The Belgian law of 25 November 2018 containing various provisions relating to the National Register and the population registers, published in the Belgian Official Gazette on 13 December 2018, has amended the law of 8 August 1983 regulating the National Register and the use of the national identity number
The Belgian law of 25 November 2018 containing various provisions relating to the National Register and the population registers, published in the Belgian Official Gazette on 13 December 2018, has amended the law of 8 August 1983 regulating the National Register and the use of the national identity number (“rijksregisternummer”).
In the light of the General Data Protection Regulation (GDPR), access to the National Register is now governed differently, including for police services. From now on, an authorization for access to the National Register or the use of the national identity number will no longer be granted by the former Sectoral Committee of the National Register, but by the Minister of Interior Affairs. The Sectoral Committee of the National Register was part of the previous Privacy Commission that has now been replaced by the Data Protection Authority.
The Minister of Interior Affairs will evaluate the legitimacy of the application and the purposes for which an authorization is requested. Disputes regarding the decision of the Minister must be brought before the Council of State. The law provides that the Minister may delegate his power of authorization to the General Directorate for Institutions and Population of the FPS Interior Affairs.
The law exempts police services from the obligation of obtaining a prior authorization for access to the National Register. However, members of the police may not communicate the data obtained to persons who are not authorized to receive the data or who use the data for purposes other than the performance of the tasks of administrative and judicial police.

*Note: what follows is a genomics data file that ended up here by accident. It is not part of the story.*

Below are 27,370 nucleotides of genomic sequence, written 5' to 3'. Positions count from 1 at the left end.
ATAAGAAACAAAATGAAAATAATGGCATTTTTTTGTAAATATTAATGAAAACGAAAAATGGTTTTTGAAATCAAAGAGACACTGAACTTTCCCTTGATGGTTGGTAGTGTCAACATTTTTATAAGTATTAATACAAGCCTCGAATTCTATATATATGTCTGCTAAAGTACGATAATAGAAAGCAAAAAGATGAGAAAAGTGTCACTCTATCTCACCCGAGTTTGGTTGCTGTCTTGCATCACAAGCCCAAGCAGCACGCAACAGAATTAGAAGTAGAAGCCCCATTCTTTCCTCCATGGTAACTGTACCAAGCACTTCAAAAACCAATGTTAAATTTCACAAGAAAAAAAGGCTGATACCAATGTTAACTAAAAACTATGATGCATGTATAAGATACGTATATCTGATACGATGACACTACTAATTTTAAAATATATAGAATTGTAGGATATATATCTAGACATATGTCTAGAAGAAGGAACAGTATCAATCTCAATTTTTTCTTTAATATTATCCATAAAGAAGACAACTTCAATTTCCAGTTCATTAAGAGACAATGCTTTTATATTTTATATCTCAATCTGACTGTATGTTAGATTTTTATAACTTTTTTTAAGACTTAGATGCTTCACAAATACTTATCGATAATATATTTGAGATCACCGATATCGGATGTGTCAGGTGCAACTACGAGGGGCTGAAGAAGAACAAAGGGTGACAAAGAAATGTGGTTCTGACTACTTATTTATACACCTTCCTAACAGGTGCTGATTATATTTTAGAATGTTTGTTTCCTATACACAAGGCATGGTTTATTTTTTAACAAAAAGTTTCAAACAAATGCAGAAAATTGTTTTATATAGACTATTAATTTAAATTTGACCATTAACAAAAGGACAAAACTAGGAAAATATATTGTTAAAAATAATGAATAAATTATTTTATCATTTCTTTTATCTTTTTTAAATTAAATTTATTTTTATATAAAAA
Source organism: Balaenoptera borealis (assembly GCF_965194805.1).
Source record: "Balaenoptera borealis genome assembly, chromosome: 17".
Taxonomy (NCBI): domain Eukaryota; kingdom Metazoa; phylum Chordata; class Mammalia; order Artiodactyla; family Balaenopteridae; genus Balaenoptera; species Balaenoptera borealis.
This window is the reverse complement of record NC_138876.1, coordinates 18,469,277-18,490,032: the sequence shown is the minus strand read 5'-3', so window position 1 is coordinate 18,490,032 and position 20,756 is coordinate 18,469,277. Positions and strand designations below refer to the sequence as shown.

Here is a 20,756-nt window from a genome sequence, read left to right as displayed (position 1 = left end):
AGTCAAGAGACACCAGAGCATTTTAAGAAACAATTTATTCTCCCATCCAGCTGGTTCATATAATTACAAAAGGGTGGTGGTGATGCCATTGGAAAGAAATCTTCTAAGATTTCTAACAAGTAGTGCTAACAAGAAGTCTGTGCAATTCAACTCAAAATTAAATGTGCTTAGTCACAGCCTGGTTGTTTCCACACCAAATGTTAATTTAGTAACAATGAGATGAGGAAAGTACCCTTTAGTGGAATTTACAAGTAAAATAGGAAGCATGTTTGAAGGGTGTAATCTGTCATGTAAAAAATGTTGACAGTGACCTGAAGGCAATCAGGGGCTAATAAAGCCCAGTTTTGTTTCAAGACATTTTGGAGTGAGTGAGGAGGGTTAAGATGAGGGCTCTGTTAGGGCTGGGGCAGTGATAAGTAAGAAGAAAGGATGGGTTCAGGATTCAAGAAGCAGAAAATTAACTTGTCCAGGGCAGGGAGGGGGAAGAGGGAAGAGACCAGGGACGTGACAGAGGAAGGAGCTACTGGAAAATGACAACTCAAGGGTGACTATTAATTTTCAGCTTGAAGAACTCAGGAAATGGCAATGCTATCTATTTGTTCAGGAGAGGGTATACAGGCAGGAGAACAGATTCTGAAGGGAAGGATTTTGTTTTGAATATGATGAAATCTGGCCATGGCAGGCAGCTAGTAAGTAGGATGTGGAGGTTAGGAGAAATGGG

The law also provides for other derogations from the authorization obligation for the usage of the national registry number, such as (i) when such use is expressly provided for by law, (ii) when obtaining knowledge of the national register number in the course of merely reading the electronic identity card or receiving an electronic signature certificate or electronic authentication certificate and (iii) when the national register number is used exclusively for the identification and authentication of a natural person in the context of an IT application offered by a private or public institution of Belgian law or by the authorities, institutions and persons referred to in Article 5, § 1 of the law. In the third scenario referred to above (see bullet (iii)), the provider of the IT application is obliged to use pseudonymisation and encryption techniques with respect to such data.
The law also provides that adult persons can give consent to the services of the National Register to communicate updates or changes to their data in the National Register to private and public institutions of Belgian law. However, such consent can only be given if strict conditions are met. Amongst others, a contractual, reciprocal, explicit and formal relationship must be established between the institution and the natural person, and the institution must inform in advance which of the exhaustively listed purposes it is pursuing with respect to the updates (i.e. order and/or delivery management, invoicing and collection of invoices, management of financing files, recall of dangerous or damaged products and management of disputes). Other conditions reflect the obligations under the GDPR, such as the communication of the retention period and the requirement of a free, specific, informed and unambiguous expression of will in order to constitute a valid consent.
Source: Act of 25 November 2018 on various provisions relating to the National Register and the population registers, Belgian Official Gazette 13 December 2018.